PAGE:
How Many Cans of SpaghettiOs Would It Take to Write THE LORD OF THE RINGS Trilogy?

Today in very silly math problems, someone has figured out how many cans of SpaghettiOs you would need if you wanted to rewrite the The Lord of the Rings trilogy in that noodle-y medium. You may ask why, but we ask why not. First up, the creative mind behind the @tsj_electronics TikTok account figured out how many of each letter is in the average can of SpaghettiOs. This part of the project required hands-on counting and the rest was programming. 

Each can of SpaghettiOs is about 37% the letter O, with the rest split pretty evenly among the other 25 letters in the alphabet. Though he breezes through this part of the calculation, apparently J.R.R. Tolkien’s trilogy has 2,261,081 letters in it. The most common letter is E, making it the limiting factor. In order to get all 281,428 E’s needed, you’d have to open 8,795 cans of SpaghettiOs. And you’d also waste a lot of food, with 8,134,609 letters leftover. 

Images from a TikTok of SpaghettiOs and a set of the Lord of the Rings trilogy books
@tsj_electronics/Juniper Books

The TikTok account, which we learned about from GameSpot, has some other fun SpaghettiOs content outside of The Lord of the Rings. After making the program, his first calculation was how many cans it would take to write the script for Bee Movie (192). The SpaghettiOs brand account got in touch, offering to send him and his local food pantry 192 cans each. He also created a font with the noodles and showed off how the letter M and W differ. The calculation involving the King James Bible adds new fun facts. Some of them include the amount of calories and how high that many cans would stack.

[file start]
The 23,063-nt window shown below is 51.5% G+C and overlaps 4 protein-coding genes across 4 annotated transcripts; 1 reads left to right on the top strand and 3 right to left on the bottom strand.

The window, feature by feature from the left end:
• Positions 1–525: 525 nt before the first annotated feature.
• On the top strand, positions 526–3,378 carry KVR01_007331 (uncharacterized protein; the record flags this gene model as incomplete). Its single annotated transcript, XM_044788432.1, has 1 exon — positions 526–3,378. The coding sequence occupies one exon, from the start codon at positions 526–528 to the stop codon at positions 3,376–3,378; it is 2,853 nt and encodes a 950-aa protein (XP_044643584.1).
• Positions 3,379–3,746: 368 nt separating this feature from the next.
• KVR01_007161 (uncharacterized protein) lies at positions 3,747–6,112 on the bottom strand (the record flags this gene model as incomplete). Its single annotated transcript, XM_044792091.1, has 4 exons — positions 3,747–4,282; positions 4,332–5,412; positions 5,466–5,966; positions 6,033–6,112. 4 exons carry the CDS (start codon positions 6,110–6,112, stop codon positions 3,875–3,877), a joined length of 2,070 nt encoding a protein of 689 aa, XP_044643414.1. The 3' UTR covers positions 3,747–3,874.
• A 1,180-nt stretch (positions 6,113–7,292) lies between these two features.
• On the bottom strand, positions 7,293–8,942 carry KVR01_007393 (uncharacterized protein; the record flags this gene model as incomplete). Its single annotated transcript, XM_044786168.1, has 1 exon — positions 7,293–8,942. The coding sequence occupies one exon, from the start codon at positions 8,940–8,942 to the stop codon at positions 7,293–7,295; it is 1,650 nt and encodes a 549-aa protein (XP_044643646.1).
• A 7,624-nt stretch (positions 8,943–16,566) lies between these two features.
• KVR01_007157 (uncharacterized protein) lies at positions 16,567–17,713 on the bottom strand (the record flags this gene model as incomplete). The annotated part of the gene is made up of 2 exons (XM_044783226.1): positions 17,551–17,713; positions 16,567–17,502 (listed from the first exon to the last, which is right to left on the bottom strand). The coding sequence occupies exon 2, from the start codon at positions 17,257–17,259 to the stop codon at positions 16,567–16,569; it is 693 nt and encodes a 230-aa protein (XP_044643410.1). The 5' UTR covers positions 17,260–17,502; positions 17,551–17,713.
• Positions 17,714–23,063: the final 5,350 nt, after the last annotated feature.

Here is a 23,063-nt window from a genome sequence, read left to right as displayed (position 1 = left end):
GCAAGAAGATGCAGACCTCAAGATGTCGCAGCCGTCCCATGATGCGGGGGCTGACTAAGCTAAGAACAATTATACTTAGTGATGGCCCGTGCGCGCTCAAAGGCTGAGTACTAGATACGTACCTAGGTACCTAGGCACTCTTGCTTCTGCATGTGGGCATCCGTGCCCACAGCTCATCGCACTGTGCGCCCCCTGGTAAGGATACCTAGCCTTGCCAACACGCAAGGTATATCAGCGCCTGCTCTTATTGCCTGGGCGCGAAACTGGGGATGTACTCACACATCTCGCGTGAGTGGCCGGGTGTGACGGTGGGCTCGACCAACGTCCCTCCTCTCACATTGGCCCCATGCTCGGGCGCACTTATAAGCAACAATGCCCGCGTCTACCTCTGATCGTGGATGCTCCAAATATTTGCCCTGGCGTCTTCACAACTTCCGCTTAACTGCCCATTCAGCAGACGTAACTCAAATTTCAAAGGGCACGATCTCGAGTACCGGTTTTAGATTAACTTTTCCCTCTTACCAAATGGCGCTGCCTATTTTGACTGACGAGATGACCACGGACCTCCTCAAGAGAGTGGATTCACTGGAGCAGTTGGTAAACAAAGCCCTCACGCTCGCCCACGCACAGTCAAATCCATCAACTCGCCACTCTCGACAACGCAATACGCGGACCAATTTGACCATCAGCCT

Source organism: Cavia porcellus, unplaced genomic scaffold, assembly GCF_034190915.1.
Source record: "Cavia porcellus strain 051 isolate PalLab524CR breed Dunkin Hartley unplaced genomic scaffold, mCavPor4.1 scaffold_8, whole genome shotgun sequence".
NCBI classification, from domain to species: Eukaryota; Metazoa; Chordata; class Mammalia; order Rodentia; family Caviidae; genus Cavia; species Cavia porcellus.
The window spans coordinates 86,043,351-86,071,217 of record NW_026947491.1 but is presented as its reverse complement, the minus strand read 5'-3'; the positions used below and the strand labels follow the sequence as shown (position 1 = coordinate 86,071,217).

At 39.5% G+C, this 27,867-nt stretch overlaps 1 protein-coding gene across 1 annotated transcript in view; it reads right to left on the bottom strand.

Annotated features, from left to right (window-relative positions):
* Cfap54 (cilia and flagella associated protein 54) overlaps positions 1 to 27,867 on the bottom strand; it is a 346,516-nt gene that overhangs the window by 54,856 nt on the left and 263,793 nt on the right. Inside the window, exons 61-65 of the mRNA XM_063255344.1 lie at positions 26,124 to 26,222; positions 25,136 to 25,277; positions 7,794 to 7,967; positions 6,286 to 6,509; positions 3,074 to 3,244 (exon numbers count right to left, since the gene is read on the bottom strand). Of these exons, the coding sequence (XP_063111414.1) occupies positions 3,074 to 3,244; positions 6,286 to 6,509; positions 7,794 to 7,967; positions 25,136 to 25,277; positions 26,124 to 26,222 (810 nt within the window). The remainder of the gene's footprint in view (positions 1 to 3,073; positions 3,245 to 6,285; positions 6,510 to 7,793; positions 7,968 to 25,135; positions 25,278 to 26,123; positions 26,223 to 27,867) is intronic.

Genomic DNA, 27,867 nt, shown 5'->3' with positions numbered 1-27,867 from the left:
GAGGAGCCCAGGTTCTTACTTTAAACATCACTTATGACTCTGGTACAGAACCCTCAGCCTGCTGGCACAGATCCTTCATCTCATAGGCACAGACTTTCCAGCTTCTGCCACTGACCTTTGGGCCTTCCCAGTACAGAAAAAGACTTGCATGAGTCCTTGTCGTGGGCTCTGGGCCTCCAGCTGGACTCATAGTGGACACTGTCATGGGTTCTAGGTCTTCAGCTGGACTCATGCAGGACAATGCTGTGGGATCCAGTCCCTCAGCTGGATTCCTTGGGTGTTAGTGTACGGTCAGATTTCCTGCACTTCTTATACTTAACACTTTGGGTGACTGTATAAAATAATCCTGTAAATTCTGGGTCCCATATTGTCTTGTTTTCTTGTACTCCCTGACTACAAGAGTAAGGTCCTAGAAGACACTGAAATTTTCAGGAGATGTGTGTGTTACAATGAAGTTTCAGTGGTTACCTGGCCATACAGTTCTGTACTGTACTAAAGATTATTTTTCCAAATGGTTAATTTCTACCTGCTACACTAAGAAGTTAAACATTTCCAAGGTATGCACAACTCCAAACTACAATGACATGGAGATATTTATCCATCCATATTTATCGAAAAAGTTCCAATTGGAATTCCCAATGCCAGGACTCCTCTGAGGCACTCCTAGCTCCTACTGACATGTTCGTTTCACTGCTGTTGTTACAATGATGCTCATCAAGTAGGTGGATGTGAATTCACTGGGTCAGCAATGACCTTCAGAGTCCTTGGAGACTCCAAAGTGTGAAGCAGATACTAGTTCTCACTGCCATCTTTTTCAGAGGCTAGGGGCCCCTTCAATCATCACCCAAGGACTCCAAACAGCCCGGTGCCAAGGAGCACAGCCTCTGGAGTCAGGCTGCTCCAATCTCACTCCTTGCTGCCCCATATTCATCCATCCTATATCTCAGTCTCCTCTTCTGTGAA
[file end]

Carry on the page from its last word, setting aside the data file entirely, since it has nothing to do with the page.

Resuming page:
This is not the only fun math problem that definitely didn’t need to be solved we’ve seen recently. We also know how much it would have cost E.T. to phone home if he’d used a regular phone and whether or not Westeros dragons are too big to fly on those small wings.

Melissa is Nerdist’s science & technology staff writer. She also moderates “science of” panels at conventions and co-hosts Star Warsologies, a podcast about science and Star Wars. Follow her on Twitter @melissatruth. 

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